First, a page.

When Department of Justice attorney John Walsh recently referred to marijuana legalization in Colorado and Washington State as attempts to nullify federal law – yes, he used the word nullify – I thought something amazing had just happened.
After 17 years of states resisting federal laws on weed, the DOJ is now recognizing these efforts for what they are. Nullification.
I wonder who’s going to be next in DC. Maybe the Department of Homeland Security?
In response to 37 states refusing to be in compliance with the Bush-era REAL ID act last month, for the fourth time now, DHS acknowledged that they couldn’t enforce the federal law and quietly gave states yet another “temporary deferment” to some unspecified future “suitable date.” That law was supposed to be implemented five years ago this coming May.
When states like Montana say they won’t comply with the REAL ID Act – ever – I think it’s likely we’ll see a future statement from a DHS official telling us how states aren’t allowed to nullify federal acts, just like the DOJ did last month regarding weed.
SOME PERSONAL HISTORY
When I moved to Los Angeles from my native Wisconsin back in 1995, I had never even heard of nullification in a political context. The following November, when California voters passed Prop 215 to legalize the use of marijuana for medical purposes, the impact didn’t really register. Sure, it was strange that former presidents had come to the state to lobby against the Proposition as a conflict with federal law, but I still had no idea – nor did I really care – how it would play out.
Not long after that vote, a friend called me and asked me to go run some errands with her. Pretty normal stuff, I thought, until she told me what we were up to. The first stops were some standards – grocery store, get gas, things like that. I don’t even remember for sure. But one really stood out. We were going to a marijuana dispensary so she could pick up some pot which was prescribed to her by her doctor.
I thought, “Dispensary? What the heck is that?”
When she explained it to me as basically a retail store for weed, I was blown away. The things running through my mind were probably the same kind of things that people think today when they hear about resistance to federal law for the first time – whether it’s on weed, or gun laws, or Obamacare, or anything else. “That’s against the law,” I thought, “how can they be open and stay in business?”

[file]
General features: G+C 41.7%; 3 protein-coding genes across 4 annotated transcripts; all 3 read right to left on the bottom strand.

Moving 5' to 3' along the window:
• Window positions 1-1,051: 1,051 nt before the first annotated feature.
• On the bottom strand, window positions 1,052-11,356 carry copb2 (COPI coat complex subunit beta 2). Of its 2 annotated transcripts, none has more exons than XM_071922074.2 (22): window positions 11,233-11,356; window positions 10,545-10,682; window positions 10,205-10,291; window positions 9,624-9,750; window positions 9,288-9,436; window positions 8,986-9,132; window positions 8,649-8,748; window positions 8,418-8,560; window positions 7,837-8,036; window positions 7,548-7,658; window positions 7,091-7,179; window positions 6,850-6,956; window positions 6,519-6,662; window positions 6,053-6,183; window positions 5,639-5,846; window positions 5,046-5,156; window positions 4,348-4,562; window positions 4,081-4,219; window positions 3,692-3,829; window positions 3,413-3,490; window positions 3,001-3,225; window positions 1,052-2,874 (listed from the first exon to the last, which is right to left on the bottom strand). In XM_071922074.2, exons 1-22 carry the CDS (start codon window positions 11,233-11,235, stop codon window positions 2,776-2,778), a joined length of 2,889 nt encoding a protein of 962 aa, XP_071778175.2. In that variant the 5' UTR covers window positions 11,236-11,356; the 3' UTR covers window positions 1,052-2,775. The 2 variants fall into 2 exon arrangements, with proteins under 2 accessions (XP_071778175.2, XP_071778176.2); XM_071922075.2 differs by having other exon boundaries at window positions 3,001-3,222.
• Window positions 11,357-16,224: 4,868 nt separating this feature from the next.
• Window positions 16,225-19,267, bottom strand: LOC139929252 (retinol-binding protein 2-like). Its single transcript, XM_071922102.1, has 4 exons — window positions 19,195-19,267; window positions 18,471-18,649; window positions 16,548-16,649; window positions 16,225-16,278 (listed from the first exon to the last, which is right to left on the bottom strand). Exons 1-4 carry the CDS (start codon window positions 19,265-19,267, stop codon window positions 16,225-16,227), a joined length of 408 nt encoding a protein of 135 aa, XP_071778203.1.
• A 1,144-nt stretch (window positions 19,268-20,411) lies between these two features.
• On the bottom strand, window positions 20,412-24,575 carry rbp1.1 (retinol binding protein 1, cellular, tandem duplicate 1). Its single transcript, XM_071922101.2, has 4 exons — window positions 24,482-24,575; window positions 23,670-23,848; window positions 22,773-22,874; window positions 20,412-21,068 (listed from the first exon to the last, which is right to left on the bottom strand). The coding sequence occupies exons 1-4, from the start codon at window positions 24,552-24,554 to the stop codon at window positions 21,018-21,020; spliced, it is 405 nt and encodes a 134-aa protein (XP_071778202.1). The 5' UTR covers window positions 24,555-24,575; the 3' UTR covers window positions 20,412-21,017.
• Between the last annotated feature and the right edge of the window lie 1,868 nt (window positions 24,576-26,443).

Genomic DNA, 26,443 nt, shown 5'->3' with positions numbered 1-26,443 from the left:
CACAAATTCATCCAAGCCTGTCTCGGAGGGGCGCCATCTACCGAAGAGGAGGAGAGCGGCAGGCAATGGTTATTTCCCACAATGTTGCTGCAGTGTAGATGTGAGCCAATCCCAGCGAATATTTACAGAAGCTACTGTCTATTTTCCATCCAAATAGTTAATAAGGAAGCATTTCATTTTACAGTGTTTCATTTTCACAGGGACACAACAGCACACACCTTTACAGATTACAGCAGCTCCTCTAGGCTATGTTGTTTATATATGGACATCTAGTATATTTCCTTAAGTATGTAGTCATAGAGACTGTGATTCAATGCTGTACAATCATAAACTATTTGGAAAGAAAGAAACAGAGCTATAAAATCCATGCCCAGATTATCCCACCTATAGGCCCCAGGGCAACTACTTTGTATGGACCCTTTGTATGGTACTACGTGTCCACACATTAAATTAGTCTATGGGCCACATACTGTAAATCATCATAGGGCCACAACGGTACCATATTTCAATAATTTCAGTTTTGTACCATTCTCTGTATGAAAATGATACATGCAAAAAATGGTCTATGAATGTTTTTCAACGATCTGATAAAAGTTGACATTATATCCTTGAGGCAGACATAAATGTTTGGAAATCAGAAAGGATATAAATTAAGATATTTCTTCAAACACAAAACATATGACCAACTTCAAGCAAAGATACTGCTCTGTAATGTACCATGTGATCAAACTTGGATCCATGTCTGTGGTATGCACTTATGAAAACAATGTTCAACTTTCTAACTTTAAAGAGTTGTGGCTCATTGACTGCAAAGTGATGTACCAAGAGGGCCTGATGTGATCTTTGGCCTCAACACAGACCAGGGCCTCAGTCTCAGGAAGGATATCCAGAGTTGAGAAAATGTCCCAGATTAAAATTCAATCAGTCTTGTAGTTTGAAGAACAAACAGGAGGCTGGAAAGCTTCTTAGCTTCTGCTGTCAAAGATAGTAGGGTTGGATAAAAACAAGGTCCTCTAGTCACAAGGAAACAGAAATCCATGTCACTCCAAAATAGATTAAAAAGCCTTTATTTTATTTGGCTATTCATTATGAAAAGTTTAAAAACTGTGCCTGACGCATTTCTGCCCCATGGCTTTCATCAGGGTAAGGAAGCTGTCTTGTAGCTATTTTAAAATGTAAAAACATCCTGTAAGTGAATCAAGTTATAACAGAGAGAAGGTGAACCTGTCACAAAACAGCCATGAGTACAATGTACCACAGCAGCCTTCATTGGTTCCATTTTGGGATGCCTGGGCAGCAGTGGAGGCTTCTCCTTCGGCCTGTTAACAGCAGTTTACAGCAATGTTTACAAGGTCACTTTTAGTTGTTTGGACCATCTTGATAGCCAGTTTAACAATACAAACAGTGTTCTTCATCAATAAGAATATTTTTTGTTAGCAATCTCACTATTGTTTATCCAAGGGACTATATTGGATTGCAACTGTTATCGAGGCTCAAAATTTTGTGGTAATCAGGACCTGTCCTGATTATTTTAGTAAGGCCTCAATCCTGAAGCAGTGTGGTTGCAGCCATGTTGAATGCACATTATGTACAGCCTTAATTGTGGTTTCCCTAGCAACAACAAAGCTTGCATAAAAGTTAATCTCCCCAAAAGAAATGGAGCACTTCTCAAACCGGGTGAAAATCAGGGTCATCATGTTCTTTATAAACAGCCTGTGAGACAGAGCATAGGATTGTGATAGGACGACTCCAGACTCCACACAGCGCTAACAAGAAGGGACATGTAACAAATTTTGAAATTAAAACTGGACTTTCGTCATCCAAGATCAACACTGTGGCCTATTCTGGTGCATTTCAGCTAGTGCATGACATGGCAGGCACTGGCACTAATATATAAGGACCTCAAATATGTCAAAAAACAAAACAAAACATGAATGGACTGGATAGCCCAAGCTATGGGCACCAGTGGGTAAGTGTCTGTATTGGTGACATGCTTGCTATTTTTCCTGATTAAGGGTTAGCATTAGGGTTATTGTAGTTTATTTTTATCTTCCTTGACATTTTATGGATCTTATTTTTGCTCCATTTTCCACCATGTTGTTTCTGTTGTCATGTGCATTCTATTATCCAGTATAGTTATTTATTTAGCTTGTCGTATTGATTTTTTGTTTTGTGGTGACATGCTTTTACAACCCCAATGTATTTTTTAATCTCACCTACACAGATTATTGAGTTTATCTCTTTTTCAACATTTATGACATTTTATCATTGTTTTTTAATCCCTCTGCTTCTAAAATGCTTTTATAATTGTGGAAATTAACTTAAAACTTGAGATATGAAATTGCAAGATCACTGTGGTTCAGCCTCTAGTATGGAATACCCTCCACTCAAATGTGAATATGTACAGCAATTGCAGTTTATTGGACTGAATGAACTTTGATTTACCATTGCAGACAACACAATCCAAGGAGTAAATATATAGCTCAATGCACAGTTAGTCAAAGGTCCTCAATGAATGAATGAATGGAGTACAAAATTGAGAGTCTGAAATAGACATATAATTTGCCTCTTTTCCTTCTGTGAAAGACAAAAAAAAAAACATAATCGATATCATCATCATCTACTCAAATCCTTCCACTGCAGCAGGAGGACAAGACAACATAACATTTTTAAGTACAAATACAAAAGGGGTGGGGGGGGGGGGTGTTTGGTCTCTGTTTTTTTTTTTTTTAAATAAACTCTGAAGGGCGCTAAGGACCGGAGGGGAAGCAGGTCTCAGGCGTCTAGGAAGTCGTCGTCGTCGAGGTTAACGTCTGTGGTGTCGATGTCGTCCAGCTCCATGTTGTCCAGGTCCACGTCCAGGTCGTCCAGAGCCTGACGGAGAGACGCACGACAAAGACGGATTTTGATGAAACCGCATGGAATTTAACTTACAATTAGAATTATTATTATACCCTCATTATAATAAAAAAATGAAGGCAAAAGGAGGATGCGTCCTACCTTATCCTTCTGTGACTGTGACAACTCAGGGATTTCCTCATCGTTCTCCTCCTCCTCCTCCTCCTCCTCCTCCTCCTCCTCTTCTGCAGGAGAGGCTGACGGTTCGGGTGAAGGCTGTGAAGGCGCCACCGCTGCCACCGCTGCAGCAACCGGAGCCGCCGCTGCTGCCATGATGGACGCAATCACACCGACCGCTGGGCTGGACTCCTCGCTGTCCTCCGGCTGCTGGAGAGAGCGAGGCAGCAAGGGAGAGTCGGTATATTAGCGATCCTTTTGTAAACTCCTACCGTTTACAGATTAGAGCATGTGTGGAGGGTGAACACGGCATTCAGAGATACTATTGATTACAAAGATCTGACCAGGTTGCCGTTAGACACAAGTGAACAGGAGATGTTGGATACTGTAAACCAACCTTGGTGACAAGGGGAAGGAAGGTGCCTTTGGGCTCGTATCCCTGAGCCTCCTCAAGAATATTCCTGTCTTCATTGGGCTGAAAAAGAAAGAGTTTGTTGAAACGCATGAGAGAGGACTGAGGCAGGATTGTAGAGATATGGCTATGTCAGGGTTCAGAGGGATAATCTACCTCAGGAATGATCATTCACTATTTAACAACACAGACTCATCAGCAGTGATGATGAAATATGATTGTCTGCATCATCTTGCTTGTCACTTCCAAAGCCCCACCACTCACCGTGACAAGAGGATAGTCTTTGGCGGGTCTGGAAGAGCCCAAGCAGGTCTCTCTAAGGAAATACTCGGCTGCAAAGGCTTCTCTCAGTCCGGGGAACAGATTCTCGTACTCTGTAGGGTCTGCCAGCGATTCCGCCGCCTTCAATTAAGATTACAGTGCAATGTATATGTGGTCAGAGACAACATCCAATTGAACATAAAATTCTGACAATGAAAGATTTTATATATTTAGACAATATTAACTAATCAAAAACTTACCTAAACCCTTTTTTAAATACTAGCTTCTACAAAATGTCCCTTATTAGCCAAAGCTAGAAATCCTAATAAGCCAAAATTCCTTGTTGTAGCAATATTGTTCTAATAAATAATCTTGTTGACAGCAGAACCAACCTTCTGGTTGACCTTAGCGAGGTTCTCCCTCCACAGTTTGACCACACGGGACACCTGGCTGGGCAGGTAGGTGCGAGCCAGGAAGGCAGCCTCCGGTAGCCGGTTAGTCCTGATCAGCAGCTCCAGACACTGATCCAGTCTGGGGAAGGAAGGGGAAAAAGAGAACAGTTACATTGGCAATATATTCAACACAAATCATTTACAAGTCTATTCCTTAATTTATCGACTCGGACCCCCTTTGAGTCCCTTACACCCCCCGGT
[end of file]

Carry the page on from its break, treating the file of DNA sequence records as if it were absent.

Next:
It didn’t take long for me to learn that saying NO to Washington DC, while often daunting, certainly isn’t impossible to succeed at doing. Today, in fact, there’s over 1000 of these kinds of stores in one city alone.
From this, I’ve learned a powerful lesson: When enough people stand up and say NO to the feds, and enough states or local communities pass laws backing those people up – there’s not much that the federal government can do to force their so-called “laws” down our throats.
By 2006, when I decided to launch a project, the Tenth Amendment Center, I was sold on the idea of drawing a line in the sand. And in early 2009, in speaking to a CNN producer about dozens of states considering 10th amendment resolutions, I made a prediction. She was really intrigued by these non-binding resolutions that were getting passed around the country and after getting her questions answered, she finished off our conversation with what she thought was going to be a quick question, “What’s the next big thing we should be watching for?”